"The prevailing attitude of the people-as it once was in early America-must be that of liberty and self reliance, rather than the nanny state and dependency relying on government force to mold all private choices.

If this is understood, a smooth-although not painless-transition to a free society is achievable. Ignoring this option will be very destructive to everything that is dear to the hearts of most Americans.

What is it that we must do? We must immediately embark on:
• Balance the budget by reducing spending
• Change our foreign policy to that of non-intervention
• A full audit and more supervision of the Federal Reserve leading to abolishing the Federal Reserve
• Legalize competition to the Federal Reserve with competing currencies
• Regain respect for civil liberties and privacy while reigning in the CIA
• Wean ourselves off the dependence of wealth transfers by government
• Abolish crony capitalism-no subsidies, no bailouts, no regulatory or tax privileges to protect the powerful elite, especially the military industrial complex
• Eliminate the income tax, inheritance tax and taxes on savings and dividends.

None of this can happen without the restoration of Congress to its dominant position of the three Branches of Government as was originally intended by the Constitution. The Executive and Judicial must be reined in, and Congress must assert its prerogatives over all legislation curtailing all unconstitutional agendae through budgetary controls.

Signs abound that angry Americans are now more ready than ever before for a change in direction that is indeed real. If this program were improvised-even suddenly and dramatically-the adjustment, though significant and to a degree somewhat painful, would be much shorter and of minor consequence compared to the chaos and poverty that will result if we refuse to change our gluttonous appetite for a free lunch." - Ron Paul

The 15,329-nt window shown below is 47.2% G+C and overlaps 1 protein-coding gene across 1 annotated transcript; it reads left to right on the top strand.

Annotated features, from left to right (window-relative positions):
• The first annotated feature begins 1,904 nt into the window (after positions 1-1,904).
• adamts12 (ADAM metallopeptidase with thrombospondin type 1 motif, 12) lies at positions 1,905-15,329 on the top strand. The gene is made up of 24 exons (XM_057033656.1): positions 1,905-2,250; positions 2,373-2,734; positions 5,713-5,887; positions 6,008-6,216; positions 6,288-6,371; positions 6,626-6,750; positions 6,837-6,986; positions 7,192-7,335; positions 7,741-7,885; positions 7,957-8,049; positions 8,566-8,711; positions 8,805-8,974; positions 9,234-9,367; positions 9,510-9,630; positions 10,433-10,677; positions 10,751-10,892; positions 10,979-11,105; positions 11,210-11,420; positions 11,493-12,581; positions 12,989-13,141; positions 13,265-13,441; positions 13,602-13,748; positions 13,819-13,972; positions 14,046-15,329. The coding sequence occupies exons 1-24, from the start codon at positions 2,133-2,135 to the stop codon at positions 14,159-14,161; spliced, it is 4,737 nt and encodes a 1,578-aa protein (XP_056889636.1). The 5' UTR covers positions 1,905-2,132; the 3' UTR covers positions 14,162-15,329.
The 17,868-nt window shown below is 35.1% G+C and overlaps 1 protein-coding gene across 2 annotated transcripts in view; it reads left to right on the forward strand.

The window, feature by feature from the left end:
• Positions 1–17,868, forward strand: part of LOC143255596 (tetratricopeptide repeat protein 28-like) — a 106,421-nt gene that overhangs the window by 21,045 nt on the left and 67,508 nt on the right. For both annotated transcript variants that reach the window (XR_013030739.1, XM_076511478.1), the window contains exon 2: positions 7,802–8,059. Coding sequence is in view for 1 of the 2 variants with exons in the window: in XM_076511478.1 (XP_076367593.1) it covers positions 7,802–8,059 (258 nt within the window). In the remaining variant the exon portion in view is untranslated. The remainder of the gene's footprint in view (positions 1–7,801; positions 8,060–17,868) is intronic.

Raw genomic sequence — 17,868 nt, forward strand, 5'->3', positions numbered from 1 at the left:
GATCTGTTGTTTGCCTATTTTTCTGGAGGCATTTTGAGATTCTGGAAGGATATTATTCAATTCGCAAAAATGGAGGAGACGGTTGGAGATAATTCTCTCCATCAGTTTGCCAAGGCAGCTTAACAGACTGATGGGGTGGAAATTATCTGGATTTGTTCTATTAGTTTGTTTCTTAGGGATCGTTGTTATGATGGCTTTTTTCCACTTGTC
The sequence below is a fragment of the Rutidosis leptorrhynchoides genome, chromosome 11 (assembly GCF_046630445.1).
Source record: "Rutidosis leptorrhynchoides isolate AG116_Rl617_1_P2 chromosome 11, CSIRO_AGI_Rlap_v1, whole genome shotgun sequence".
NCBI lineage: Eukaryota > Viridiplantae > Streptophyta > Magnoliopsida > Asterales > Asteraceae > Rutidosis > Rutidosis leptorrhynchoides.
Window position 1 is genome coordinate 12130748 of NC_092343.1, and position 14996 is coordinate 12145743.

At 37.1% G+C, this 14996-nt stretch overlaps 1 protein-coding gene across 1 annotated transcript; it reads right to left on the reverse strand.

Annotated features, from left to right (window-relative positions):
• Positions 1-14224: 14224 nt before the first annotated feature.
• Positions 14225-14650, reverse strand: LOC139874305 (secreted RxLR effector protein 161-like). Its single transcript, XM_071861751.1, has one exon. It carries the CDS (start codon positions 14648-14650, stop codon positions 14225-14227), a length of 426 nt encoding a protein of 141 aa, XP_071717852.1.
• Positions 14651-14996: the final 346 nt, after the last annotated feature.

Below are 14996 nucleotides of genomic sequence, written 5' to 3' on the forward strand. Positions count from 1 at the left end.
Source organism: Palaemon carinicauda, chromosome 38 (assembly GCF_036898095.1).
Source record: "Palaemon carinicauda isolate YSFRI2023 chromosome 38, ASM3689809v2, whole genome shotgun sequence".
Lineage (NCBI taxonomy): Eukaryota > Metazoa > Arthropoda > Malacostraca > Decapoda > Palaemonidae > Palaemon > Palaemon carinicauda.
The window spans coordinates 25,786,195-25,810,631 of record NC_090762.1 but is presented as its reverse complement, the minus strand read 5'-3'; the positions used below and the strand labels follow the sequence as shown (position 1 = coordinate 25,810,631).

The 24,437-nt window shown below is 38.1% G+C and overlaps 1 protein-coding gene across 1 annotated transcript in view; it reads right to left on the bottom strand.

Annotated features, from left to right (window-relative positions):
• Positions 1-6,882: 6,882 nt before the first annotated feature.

Posted by: igillum54gmailcom | January 23, 2010 2:42 AM | Report abuse

Of course the banks are too big and need better regulation.The banks will continue to take undue risks and sooner or later fail, especially since they know that no bailout is not an option.The next failure mode will probably be different so while a thoughtful analysis of past failures is educational it is only a tactical understanding and begs for a strategic solution.If they are smaller and not "to big to fail" then they can be allowed to do so.

Posted by: busiek | January 23, 2010 12:32 PM | Report abuse

When Congress removed safeguards and changed the tax codes in the name of globalization,this was a side effect.Driven by greedy investors ,who cared nothing about AMERICAN VALUES but creating excessive profits,the economy was doomed.Excessive profit taking,has led to massive layoffs,high fees and prices.Some of these companies are robbed so badly that they have to come to governments for very cheap loans and tax breaks.Until Congress become ready to reintroduce AMERICAN FINANCIAL VALUES,WE ARE DESTROYING THE AMERCAN DREAM HERE AND ABROAD.

Posted by: mars7578 | January 24, 2010 3:26 PM | Report abuse

State unemployment agencies are avoiding huge payouts to those who have been discharged and deserve to collect unemployment. The state of Virginia has a 2 month waiting list for people who have been discharged to determine if they were discharged for misconduct, or "at will" or for no reason related to misconduct. If they were not laid off for misconduct, they get to collect unemployment. However, since the letter written to employers asking them about the condition of the layoff does not included collection of important information such as whether or not they were laid off for misconduct, those who fall into this category wait months to collect unemployment that should be granted to them. I suggest you take your eye off the banks, I'm tired of banks. What about those who are suffering through this economic crisis?

Posted by: medtimer | January 25, 2010 8:45 PM | Report abuse